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By Rebecca Clift


This paper discusses what the methods of conversation analysis (CA) might have to offer the study of linguistic synonymy. It takes as a case study two items commonly held to be synonyms -'actually' and 'in fact'- and shows considerable differences between the two in their interactional implementation: they are implicated in the prosecution of differing courses of action. Such cases argue that it is analytically more profitable to consider what a lexical item does in the context of talk than what it means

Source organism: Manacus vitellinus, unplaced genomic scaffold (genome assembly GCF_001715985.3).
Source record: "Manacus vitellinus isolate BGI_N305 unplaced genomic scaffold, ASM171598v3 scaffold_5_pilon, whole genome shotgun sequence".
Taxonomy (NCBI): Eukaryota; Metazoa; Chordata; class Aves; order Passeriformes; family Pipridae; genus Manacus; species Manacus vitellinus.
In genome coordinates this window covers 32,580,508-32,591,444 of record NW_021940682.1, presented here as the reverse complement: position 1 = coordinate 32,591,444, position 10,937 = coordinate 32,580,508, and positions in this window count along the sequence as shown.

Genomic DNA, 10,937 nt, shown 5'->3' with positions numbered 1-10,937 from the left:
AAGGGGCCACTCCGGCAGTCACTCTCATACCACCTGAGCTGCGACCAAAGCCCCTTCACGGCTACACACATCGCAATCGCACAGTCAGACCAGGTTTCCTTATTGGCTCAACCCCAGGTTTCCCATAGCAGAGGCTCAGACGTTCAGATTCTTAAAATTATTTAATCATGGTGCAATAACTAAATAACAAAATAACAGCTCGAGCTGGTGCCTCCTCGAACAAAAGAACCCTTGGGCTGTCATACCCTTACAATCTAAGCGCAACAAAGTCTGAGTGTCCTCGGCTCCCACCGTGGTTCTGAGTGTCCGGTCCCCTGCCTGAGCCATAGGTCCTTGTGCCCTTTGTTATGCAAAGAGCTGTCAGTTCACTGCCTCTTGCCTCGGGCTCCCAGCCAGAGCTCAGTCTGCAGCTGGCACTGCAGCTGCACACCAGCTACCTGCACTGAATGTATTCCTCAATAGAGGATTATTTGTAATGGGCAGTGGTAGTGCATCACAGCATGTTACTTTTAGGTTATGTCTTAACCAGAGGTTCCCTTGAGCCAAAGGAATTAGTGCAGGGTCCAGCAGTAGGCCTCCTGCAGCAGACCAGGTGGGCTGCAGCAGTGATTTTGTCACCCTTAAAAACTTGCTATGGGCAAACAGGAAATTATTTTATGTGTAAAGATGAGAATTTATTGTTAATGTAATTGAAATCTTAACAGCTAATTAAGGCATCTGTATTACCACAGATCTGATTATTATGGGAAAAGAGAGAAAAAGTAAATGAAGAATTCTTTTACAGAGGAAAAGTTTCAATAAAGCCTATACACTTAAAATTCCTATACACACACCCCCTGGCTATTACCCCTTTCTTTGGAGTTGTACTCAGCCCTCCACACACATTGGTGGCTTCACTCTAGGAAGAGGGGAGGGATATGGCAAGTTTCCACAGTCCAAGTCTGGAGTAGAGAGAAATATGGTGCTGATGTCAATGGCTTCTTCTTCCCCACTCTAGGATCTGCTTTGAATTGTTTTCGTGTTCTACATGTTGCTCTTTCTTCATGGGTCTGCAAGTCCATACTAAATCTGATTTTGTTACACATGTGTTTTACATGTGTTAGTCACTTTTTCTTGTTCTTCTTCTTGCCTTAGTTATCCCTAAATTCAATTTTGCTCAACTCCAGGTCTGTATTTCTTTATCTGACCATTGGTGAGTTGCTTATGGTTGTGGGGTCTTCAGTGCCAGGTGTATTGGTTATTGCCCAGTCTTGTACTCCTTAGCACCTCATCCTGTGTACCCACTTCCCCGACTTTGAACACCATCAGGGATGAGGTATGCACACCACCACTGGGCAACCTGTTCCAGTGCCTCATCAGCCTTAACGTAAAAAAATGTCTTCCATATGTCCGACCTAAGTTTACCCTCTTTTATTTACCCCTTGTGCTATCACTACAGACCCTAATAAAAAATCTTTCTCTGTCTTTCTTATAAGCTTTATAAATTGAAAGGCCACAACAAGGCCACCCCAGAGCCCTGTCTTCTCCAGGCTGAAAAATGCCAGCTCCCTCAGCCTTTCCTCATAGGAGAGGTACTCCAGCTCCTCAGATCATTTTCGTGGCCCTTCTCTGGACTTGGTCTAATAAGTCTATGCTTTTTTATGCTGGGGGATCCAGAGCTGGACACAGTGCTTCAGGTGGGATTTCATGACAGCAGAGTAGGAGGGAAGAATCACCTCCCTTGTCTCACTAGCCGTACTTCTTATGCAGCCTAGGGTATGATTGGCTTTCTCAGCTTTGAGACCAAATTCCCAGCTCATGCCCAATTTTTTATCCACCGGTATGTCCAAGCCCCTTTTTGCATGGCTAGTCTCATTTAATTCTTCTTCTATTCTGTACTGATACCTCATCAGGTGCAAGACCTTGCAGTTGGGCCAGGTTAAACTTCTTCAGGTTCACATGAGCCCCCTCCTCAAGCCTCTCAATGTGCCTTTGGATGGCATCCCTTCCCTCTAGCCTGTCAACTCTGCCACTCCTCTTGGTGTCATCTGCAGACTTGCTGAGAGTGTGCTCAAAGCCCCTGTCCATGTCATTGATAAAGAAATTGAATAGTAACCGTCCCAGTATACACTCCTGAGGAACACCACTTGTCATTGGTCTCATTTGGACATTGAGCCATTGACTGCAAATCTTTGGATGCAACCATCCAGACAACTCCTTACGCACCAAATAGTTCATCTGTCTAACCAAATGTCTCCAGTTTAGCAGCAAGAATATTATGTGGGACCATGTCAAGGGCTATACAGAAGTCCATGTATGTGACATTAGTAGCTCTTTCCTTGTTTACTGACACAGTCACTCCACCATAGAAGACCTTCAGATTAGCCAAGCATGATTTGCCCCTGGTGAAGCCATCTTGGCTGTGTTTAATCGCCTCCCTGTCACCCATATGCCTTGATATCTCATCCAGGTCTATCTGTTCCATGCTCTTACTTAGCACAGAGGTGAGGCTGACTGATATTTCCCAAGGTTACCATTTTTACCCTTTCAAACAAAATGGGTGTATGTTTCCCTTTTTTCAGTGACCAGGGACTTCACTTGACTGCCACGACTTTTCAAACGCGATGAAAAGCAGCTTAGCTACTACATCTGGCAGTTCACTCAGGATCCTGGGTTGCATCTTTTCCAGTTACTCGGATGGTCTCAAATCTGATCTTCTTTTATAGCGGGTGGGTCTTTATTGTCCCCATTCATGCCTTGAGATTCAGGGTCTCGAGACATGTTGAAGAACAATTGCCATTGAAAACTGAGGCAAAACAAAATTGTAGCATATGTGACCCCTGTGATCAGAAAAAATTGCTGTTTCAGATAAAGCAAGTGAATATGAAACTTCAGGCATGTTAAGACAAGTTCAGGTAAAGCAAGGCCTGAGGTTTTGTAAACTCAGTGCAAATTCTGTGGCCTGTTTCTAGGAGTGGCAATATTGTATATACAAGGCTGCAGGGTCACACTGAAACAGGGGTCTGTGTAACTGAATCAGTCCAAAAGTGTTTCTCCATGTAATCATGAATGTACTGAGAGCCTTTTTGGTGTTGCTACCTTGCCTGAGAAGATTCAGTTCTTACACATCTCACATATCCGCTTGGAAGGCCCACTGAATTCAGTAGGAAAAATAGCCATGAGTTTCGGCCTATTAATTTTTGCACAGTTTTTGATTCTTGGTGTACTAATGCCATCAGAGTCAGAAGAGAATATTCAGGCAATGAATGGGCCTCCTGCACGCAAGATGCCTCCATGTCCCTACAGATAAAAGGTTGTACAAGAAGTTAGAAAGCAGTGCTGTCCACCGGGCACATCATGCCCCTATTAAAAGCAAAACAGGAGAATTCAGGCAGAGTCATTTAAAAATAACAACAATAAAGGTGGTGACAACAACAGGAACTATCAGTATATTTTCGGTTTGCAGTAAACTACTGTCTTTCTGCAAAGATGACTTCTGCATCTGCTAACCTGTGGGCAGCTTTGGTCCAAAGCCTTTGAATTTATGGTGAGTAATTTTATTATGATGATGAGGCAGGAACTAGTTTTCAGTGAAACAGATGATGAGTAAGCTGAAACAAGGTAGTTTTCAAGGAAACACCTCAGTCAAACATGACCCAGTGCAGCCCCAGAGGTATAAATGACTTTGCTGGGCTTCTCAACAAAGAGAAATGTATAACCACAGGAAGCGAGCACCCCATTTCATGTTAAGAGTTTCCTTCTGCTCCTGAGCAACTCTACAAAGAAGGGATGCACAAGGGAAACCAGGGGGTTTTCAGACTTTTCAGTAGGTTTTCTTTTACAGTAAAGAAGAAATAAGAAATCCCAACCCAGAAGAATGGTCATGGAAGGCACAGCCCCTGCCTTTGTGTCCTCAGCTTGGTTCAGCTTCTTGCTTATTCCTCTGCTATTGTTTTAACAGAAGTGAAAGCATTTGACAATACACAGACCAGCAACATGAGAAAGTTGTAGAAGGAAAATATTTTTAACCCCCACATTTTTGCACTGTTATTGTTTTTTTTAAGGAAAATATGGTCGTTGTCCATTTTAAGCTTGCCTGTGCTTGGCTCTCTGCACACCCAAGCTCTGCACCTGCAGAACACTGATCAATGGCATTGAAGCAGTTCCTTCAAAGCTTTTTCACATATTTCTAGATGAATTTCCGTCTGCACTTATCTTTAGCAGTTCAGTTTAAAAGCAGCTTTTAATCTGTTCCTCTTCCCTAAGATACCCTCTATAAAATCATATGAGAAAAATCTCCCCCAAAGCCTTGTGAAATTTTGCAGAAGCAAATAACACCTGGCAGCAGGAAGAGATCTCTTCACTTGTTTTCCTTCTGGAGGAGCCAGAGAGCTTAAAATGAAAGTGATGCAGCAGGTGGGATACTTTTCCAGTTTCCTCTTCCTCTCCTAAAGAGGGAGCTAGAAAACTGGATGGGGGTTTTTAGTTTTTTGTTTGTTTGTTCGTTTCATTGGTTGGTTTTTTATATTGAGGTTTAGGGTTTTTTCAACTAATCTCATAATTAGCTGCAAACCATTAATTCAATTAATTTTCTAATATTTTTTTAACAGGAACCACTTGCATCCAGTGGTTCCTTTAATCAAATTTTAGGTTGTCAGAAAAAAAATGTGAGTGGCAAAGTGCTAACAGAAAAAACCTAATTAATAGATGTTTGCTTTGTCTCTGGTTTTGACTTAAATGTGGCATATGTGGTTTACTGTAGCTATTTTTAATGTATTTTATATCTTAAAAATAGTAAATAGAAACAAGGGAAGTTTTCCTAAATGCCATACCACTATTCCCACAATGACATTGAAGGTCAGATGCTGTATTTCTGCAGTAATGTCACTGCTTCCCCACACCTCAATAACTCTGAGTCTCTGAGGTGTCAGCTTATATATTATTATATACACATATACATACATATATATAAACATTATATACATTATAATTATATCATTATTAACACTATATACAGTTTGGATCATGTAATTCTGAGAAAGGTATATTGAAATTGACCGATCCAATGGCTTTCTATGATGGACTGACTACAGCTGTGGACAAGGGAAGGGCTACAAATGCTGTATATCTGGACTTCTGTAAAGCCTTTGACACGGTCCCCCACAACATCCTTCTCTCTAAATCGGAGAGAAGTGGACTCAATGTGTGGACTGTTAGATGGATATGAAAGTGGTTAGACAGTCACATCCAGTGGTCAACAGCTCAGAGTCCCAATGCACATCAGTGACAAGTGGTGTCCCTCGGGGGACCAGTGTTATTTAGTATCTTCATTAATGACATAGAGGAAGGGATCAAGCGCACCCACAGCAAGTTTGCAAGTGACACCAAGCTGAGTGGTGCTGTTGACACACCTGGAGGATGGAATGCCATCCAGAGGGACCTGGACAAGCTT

Topics: synonymy, conversation analysis (CA), actually, in fact, Philology. Linguistics, P1-1091, Language and Literature, P, DOAJ:Linguistics, DOAJ:Languages and Literatures, English language, PE1-3729, English literature, PR1-9680
Publisher: Universidad de Murcia
Year: 2003
DOI identifier: 10.6018/ijes.3.1.48631
OAI identifier: oai:doaj.org/article:3c48cab04cb84f319d326731282b074e
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